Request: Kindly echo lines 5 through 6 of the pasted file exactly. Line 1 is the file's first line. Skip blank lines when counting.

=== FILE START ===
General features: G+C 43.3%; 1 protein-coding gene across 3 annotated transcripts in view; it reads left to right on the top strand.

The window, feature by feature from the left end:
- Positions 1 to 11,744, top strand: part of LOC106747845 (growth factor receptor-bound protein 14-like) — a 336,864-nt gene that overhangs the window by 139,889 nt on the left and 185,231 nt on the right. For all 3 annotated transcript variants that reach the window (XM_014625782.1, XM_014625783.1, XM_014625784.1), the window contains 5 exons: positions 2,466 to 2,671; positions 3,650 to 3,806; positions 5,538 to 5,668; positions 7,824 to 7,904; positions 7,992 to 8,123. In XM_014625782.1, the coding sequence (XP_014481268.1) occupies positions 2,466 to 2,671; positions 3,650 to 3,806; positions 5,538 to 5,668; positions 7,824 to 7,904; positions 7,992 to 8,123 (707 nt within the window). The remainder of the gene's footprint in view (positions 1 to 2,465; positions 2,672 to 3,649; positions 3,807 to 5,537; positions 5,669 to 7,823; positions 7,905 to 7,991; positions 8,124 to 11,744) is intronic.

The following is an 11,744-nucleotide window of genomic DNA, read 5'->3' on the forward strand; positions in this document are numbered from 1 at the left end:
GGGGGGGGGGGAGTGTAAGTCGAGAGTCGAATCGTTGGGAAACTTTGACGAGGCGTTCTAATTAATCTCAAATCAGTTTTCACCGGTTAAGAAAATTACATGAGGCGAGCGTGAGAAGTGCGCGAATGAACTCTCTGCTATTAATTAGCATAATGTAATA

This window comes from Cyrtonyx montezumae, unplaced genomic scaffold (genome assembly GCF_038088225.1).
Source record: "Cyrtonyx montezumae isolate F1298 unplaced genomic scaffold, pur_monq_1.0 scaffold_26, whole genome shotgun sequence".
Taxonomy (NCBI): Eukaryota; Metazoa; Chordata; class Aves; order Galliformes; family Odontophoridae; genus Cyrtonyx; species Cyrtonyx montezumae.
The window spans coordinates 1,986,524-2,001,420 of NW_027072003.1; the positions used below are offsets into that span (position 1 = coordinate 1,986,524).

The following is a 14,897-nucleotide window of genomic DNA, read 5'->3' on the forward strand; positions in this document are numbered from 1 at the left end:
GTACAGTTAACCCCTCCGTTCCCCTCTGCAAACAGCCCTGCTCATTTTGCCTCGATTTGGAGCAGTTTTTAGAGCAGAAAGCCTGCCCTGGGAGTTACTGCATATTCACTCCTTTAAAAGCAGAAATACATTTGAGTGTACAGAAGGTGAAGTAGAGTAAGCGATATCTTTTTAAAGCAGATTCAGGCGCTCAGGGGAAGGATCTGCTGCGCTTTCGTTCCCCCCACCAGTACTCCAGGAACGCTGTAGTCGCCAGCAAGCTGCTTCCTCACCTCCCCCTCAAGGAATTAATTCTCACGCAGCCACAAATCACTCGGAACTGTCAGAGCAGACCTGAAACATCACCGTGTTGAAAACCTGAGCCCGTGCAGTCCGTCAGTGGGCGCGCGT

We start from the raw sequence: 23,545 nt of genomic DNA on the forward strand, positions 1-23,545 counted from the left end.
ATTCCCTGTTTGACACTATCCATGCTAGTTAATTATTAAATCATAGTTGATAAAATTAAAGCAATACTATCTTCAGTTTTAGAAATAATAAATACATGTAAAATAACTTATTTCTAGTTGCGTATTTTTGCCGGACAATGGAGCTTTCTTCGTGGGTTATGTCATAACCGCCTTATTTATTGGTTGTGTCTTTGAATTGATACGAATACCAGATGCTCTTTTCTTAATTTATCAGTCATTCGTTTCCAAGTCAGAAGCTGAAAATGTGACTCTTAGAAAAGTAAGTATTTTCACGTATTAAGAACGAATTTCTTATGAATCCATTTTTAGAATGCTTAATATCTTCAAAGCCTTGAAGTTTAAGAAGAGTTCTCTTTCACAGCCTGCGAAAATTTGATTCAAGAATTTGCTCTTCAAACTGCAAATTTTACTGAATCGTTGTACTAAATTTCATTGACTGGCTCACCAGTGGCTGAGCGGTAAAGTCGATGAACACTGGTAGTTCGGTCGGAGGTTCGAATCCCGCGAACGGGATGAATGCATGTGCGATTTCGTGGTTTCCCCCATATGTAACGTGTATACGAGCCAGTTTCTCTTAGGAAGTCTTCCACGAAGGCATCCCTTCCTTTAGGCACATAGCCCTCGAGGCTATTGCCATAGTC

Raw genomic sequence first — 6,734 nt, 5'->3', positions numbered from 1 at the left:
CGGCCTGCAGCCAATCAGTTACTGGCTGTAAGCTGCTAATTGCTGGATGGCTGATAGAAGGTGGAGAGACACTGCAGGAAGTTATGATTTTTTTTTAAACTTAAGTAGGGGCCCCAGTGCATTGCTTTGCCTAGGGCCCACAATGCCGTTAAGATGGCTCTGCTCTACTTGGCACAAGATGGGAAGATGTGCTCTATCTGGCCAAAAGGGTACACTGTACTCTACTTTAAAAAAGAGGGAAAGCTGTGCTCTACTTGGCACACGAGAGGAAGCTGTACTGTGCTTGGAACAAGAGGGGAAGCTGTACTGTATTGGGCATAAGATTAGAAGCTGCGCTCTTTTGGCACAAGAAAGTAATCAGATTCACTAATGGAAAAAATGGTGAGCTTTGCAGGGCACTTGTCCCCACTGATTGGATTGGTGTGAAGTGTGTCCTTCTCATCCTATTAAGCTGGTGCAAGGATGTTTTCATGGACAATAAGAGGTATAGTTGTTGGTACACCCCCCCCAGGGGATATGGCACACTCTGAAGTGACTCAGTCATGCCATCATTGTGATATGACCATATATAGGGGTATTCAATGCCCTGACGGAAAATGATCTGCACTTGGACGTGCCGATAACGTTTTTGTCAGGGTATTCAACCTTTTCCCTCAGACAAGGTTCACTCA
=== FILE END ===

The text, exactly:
GGGGGGGGGGGAGTGTAAGTCGAGAGTCGAATCGTTGGGAAACTTTGACGAGGCGTTCTAATTAATCTCAAATCAGTTTTCACCGGTTAAGAAAATTACATGAGGCGAGCGTGAGAAGTGCGCGAATGAACTCTCTGCTATTAATTAGCATAATGTAATA

This window comes from Cyrtonyx montezumae, unplaced genomic scaffold (genome assembly GCF_038088225.1).